• Language  of  “Controlled  Casualness”  •  Online  communica#on  supports  the  “whatever  theory  of   language”,  in  which  people  are  increasingly  using  more  informal   linguis#c  forms  to  write  and  communicate  •  Casual  online  language  is  used  to  create  an  inten#onal  ambiguity  •  Such  communica#on  is  a  “contextually  specific  literary  prac#ce,   acutely  tuned  to  the  par#culars  of  given  social  situa#ons  and   cultural  norms”  (p.  125)  •  The  text  cites  Bob,  a  white  19  year  old,  who  reported  carefully   edi#ng  his  grammar  and  spelling  to  give  the  appearance  of  an  “off-­‐ the-­‐cuff”  comment  •  Public  venues  afforded  by  social  network  sites  (such  as  “walls”  on   Facebook)  provide  yet  another  layer  of  casualness  and  protec#on  
    • New  Media’s  Role  in  Mee#ng/Flir#ng  •  Flir#ng  via  the  online  networks  of  “controlled   casualness”  promotes  offline  mee#ngs  and   deepens  casual  #es  to  online  friends  •  Networks  are  relied  upon  to  do  some  of  the   verifica#on  work  in  online  secngs  
    • Con#nuous  Contact   •  Technology  mediates  teens’  long-­‐ term,  steady,  and  commided   rela#onships   •  The  “always  on”  possibili#es  of  new   media  intensify  teens’  high   expecta#ons  of  contact  with  and   availability  of  their  significant  others   •  Much  of  rela#onship  and  emo#onal   work  is  done  through  the  usage  of   new  media   •  Affec#on  is  demonstrated  through   private  and  public  media  channels;   such  as  intensified  reciprocity  in   online  communica#ons,  exchanging   digitalized  symbols  via  text  or   instant  messenger,  and  affirming   their  rela#onship  publicly  via  social   network  sites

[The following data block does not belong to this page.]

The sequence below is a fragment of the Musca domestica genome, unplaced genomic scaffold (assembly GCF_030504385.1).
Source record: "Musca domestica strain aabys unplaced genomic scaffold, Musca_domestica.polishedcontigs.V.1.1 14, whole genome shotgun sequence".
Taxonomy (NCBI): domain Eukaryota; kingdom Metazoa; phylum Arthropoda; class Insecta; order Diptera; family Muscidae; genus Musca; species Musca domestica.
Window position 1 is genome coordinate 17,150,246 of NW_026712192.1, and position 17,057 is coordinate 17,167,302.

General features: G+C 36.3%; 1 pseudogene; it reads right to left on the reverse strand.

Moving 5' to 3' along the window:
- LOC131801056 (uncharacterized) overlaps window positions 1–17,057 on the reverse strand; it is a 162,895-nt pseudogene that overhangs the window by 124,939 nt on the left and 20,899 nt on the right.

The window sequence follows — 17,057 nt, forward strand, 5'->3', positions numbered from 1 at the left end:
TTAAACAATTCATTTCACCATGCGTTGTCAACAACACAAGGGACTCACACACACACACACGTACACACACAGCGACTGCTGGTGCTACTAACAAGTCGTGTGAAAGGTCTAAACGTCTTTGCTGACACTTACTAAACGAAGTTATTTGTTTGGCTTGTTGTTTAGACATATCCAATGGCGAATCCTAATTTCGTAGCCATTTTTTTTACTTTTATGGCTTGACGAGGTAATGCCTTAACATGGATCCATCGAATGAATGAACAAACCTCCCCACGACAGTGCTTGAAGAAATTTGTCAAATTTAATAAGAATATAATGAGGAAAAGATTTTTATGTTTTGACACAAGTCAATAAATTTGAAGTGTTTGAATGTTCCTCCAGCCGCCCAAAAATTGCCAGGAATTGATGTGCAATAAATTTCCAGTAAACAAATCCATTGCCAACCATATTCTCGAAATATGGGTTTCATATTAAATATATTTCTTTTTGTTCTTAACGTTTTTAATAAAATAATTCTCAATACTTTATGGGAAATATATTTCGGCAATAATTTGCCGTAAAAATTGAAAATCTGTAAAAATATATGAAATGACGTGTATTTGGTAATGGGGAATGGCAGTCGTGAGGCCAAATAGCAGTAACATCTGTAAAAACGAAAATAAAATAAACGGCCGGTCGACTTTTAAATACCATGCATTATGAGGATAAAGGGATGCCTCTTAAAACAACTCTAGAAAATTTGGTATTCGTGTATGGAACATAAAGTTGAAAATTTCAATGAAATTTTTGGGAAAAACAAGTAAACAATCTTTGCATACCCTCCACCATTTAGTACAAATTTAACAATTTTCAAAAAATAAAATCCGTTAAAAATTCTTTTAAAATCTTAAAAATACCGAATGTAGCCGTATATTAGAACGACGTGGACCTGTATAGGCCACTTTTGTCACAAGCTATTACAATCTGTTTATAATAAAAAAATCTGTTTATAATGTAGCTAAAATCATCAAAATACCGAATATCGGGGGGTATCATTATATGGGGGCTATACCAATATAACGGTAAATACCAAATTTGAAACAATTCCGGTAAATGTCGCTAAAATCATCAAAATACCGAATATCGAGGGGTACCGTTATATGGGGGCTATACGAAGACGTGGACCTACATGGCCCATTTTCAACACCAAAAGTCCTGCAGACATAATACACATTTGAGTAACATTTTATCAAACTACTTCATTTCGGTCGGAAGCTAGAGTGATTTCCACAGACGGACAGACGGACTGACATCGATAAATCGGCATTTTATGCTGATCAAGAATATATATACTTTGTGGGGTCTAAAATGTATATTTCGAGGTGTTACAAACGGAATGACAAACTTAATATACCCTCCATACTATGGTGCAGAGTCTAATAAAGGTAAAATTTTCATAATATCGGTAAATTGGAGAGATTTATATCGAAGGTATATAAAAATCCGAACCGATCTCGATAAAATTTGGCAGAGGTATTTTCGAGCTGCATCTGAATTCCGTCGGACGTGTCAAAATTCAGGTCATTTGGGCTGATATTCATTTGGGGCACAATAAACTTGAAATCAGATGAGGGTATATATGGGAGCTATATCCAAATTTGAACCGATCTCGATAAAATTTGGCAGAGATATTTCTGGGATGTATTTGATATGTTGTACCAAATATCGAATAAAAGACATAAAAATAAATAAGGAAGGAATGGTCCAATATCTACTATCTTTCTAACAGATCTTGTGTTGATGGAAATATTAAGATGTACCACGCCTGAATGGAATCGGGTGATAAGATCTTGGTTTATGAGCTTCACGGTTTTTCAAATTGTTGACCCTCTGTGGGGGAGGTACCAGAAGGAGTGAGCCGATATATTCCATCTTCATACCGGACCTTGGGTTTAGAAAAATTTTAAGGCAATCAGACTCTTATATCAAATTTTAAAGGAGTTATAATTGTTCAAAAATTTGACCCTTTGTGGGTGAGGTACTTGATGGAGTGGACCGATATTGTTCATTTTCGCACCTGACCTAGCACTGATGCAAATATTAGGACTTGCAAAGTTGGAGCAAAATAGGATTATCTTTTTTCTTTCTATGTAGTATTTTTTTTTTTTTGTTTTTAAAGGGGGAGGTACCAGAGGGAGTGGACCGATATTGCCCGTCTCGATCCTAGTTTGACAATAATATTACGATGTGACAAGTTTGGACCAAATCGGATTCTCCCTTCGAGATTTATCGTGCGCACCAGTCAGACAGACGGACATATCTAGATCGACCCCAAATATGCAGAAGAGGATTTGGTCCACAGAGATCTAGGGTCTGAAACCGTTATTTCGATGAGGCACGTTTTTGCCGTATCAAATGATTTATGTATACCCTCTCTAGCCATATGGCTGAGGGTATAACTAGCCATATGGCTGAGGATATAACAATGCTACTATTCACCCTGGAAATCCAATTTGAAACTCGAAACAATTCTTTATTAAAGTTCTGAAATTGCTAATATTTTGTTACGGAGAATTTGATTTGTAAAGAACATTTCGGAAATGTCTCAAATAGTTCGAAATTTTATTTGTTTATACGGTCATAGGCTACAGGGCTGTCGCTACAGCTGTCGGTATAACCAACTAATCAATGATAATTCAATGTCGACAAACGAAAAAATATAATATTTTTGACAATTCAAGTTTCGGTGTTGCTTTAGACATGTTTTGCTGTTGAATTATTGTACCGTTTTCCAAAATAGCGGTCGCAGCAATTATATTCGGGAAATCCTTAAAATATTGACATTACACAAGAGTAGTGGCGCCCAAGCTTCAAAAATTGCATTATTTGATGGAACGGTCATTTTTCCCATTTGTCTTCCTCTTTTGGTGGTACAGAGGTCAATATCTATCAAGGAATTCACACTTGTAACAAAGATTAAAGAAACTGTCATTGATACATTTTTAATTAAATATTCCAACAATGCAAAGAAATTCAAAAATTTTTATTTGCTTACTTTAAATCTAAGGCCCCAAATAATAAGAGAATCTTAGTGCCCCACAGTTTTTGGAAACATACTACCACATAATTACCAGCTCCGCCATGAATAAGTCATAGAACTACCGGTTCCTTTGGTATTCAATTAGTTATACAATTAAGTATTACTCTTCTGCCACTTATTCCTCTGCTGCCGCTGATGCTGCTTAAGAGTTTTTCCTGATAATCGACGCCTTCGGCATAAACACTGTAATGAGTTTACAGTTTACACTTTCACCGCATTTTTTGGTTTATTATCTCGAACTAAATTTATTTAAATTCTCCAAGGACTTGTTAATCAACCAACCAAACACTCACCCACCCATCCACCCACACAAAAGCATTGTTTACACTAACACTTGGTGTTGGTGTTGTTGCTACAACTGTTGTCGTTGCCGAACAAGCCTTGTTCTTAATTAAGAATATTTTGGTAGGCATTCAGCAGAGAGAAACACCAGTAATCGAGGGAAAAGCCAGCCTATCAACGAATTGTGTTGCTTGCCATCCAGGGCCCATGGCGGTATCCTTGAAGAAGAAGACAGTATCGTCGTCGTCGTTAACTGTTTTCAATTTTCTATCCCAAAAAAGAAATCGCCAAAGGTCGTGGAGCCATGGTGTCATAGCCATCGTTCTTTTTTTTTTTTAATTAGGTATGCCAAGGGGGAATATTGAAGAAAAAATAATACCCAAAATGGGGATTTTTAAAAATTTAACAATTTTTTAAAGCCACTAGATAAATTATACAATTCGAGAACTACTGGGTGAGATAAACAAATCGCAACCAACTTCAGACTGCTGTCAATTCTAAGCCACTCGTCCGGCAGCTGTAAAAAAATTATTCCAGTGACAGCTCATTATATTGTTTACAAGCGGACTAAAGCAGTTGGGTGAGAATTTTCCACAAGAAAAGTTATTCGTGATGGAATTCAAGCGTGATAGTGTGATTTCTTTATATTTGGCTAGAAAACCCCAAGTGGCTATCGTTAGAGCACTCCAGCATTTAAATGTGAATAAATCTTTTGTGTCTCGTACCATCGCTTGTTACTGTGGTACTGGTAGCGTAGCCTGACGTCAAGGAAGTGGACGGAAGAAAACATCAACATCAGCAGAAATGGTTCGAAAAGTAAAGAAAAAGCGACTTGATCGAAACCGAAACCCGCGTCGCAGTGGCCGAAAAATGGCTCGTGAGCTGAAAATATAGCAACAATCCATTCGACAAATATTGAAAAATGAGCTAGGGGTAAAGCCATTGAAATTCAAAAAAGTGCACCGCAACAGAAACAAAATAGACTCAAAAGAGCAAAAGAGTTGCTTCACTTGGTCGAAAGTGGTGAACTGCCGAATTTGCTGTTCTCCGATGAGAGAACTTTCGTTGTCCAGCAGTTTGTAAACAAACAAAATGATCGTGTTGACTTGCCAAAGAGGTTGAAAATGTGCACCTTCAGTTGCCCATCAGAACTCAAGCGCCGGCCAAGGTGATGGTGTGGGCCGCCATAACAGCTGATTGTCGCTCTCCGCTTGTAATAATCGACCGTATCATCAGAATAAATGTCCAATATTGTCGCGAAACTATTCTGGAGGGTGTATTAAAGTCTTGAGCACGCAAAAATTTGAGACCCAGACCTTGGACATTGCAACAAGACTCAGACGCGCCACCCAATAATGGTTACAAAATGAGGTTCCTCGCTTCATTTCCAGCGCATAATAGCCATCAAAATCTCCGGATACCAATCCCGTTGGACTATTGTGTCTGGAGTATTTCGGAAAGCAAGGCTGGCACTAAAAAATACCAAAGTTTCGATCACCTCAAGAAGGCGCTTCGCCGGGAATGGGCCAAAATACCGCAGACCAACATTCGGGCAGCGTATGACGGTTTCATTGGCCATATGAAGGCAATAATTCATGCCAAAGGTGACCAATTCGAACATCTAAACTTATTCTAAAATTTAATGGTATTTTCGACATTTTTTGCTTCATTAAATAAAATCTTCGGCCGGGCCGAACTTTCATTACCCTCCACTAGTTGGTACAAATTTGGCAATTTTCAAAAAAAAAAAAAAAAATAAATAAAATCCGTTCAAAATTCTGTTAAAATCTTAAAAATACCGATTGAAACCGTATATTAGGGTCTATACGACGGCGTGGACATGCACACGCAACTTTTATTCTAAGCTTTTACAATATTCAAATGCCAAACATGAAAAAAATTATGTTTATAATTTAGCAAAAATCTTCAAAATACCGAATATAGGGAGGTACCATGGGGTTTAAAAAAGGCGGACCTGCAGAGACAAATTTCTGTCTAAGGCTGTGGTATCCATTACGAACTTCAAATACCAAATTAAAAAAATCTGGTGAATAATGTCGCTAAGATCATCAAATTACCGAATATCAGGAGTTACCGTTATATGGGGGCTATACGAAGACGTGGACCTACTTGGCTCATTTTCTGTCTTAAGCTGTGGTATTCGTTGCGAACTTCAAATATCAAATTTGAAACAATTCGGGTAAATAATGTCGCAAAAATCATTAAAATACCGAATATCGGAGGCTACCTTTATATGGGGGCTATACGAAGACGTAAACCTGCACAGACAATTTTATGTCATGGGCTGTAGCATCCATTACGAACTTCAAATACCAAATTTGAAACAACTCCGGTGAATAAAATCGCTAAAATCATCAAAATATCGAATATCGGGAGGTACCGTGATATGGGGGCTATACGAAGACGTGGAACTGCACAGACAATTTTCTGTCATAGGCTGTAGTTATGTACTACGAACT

• Social  Network  Sites  &  Rela#onships  •  Social  network  sites  are  the  embodiment  of   teens’  rela#onships  •  Friends  are  ranked  to  according  to  strength   and  seriousness  of  their  rela#onship  and   commitment  •  Rela#onship  status  indicates  dedica#on  to   their  significant  other  •  Public  messages  and  posted  “couple”  pictures   further  convey  the  nature  of  the  rela#onship  
    • Facebook  Manners  &  You  •  hdp://www.youtube.com/watch? v=iROYzrm5SBM